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Shadyside Arts Festival continues to excite, delight

JoAnne Klimovich Harrop
| Friday, Aug. 16, 2013, 6:44 p.m.

Artists often find inspiration from their surroundings.

Brett Mason found his while riding a bike.

Julie Keaten-Reed discovered hers after a journey to Japan.

Alexis Barbeau went under the sea to come up with hers.

Husband and wife Dusty and Val Scott ascended Mt. Washington to reach theirs.

Experience the result of these various creative stimuli on Aug. 24 and 25 at the 16th annual Shadyside Arts Festival.

“The festival welcomes artists who have created some amazing items,” says Tori Mistick, director of the Shadyside Chamber of Commerce. “It brings an excitement to Shadyside every summer. This event attracts art lovers from all over the region, year after year, to see all the beautiful pieces. There is such a passionate artist community in Shadyside, and this festival is an extension of it. You never know what you might find.”

The unknown is what entices shoppers, the artists say. They design products you don't see every day and that you most likely can't find in a store.

Prices range from a $25 pair of hand-designed earrings all the way up to $50,000 metal sculptures. There will be 200 artists from 30 states for the two-day juried festival, which features paintings, sculptures, photography, glass, wood, jewelry, collage, and ceramics.

Artists are hand selected by an independent panel of expert judges from hundreds of applicants.

Julie Keaten-Reed of central Florida has been a vendor for several years.

“Shadyside is such a cute neighborhood,” Keaten-Reed says. “Everyone who comes by loves and appreciates and understands you can't buy these items in a Target. And you get to meet the person who made the item. There is so much high-tech in the world that this is a place to have a real connection between the product and the buyer.”

Keaten-Reed ( found herself deeply moved by the art and lifestyle of the Japanese. So she decided to blend techniques of Asian art aesthetic and Western art heritage in her paintings. She merges finger drawing with Japanese brushworks and looks to dramatic landscapes, serene still-life studies, quirky animals and expressive abstractions, which she will showcase.

“I love being a part of this show because the quality of the work is high, and there is no bad location,” she says. “Each show I do has its own vibe, and this neighborhood setting is just perfect.”

Waiting for that perfect shot has drawn Burgettstown couple Dusty and Val Scott ( to sit in the early morning hours atop Mt. Washington. Their landscape photographs are on display in corporate and private collections around the world, including Japan, France, Poland, Spain, England, Brazil, Hong Kong, Canada and throughout the United States.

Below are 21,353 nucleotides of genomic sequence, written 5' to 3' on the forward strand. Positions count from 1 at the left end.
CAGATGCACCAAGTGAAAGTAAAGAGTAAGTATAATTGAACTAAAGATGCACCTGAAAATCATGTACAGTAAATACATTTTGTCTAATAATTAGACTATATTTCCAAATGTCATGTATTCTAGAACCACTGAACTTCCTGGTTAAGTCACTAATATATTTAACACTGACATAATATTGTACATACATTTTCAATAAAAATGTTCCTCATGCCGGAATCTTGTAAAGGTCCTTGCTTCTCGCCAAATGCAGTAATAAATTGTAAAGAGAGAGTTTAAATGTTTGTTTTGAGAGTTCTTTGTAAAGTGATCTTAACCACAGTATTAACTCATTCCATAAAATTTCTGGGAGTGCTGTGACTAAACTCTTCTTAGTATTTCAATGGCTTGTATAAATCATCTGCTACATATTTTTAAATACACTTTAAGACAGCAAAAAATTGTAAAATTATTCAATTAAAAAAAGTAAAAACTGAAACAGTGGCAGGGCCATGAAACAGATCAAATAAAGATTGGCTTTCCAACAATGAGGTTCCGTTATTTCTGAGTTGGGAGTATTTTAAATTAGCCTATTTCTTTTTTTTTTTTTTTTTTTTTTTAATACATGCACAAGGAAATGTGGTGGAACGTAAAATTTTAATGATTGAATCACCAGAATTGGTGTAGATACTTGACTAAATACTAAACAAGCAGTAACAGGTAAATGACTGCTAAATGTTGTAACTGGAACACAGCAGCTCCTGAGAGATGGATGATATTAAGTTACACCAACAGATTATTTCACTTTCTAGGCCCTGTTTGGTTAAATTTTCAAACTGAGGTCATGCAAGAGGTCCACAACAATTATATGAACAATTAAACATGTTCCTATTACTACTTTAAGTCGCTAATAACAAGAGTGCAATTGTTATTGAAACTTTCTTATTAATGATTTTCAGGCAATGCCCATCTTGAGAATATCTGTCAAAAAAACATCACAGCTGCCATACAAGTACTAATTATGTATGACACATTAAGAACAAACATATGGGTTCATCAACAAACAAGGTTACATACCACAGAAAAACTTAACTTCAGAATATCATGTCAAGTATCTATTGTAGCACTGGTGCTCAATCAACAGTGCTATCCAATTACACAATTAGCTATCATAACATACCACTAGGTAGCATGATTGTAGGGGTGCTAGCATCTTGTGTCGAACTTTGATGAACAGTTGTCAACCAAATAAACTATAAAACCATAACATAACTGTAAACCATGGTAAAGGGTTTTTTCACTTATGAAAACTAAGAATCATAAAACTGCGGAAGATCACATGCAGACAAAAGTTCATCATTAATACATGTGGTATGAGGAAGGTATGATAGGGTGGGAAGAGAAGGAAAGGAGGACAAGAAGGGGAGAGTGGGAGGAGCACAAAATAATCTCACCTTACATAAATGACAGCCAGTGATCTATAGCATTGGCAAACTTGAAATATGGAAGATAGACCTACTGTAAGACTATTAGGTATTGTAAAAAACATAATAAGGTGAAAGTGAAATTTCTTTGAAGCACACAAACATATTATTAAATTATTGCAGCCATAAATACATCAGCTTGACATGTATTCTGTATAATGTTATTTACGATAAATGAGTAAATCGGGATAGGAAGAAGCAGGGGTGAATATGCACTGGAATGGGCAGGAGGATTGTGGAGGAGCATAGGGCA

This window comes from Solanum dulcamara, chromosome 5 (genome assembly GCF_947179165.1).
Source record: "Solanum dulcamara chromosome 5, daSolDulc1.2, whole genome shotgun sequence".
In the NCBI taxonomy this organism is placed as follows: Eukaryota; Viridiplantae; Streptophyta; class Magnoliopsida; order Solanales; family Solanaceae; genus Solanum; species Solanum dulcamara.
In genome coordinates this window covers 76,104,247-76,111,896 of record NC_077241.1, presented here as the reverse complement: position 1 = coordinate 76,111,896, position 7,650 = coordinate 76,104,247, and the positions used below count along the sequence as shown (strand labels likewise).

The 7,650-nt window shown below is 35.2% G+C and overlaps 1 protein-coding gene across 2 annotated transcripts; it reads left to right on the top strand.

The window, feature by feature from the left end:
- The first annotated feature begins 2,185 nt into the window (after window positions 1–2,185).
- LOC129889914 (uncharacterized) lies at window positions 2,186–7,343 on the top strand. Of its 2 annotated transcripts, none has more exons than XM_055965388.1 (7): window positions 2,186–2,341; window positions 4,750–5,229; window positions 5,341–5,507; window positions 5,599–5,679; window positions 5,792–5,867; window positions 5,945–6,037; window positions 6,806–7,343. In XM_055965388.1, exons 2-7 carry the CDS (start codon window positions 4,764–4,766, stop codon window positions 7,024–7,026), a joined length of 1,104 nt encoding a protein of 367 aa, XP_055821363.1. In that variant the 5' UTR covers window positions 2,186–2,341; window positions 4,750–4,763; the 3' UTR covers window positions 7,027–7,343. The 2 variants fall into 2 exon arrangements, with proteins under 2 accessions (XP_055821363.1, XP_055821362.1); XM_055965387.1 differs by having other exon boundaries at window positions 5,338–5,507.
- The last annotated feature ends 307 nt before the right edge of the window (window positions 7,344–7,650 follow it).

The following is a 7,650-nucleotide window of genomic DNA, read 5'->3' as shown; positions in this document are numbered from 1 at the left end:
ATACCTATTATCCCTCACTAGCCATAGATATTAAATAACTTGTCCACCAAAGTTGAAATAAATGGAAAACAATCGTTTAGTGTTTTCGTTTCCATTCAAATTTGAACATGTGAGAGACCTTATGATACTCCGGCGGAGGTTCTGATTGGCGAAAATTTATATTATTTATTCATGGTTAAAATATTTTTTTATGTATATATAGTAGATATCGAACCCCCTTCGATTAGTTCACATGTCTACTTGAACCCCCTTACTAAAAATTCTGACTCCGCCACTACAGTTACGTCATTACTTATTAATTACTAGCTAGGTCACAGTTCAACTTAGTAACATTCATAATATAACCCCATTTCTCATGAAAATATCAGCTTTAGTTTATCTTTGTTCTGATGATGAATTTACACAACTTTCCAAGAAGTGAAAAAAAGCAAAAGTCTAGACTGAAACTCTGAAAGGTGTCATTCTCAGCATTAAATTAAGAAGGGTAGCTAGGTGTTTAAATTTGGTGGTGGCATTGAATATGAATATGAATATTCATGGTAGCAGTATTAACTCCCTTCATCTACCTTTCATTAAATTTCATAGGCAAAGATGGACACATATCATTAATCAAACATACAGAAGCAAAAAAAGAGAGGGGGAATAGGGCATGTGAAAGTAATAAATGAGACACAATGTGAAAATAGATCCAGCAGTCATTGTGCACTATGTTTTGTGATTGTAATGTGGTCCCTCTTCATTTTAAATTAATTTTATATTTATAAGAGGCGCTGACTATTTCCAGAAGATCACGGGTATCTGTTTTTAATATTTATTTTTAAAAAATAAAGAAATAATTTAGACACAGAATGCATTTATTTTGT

They enjoy shooting Pittsburgh scenes and will wait for a long time to get the perfect shot. The glow of city lights can make for an incredible photo, Dusty Scott says.

“Pittsburgh is a beautiful place to photograph,” he says. “And when you get cooperation from Mother Nature, it can create the perfect setting. It's worth waiting for the shot. And sometimes you get lucky.”

Riding his bike around the city helped Brett Mason of Beechview ( find work creating watercolor paintings based on interesting architecture and minimalist nature scenes.

He would search out historic houses and approach residents to see if they would be interested in a piece of artwork depicting their home.

“I go where inspiration leads while trying to remain grounded to the positive energy,” he says.

Mason started with oil painting in college but discovered watercolors years down the road. He works in both mediums.

“I don't care too much of what I'm painting, but focus rather on the general atmosphere and effects of light,” he says. “Sometimes, it's just the simple things that catch your eye. It might be the composition. It might be the way the light hits it.”

Or it might just be something fascinating that's under water. That's where former scuba-diver-teacher-turned-artist Alexis Barbeau ( of Boca Raton, Fla., finds inspiration. Her jewelry collection began as pieces shaped like turtles and fish and has since evolved into designs including sea grass and coral. She brings each piece to life with precious metals, precious stones and pearls. A portion of her sales is donated to the Ocean Conservancy and other conservation groups.

“Pittsburgh really appreciates and supports the arts,” Barbeau says. “Other shows are more like carnivals, with all the food and games, but this one is a true art show. I have developed a clientele over the years attending this show. It is also beneficial having it in an area with lots of wonderful stores and boutiques. The arts festival adds to the overall shopping experience in Shadyside.”

JoAnne Klimovich Harrop is a staff writer for Trib Total Media. She can be reached at

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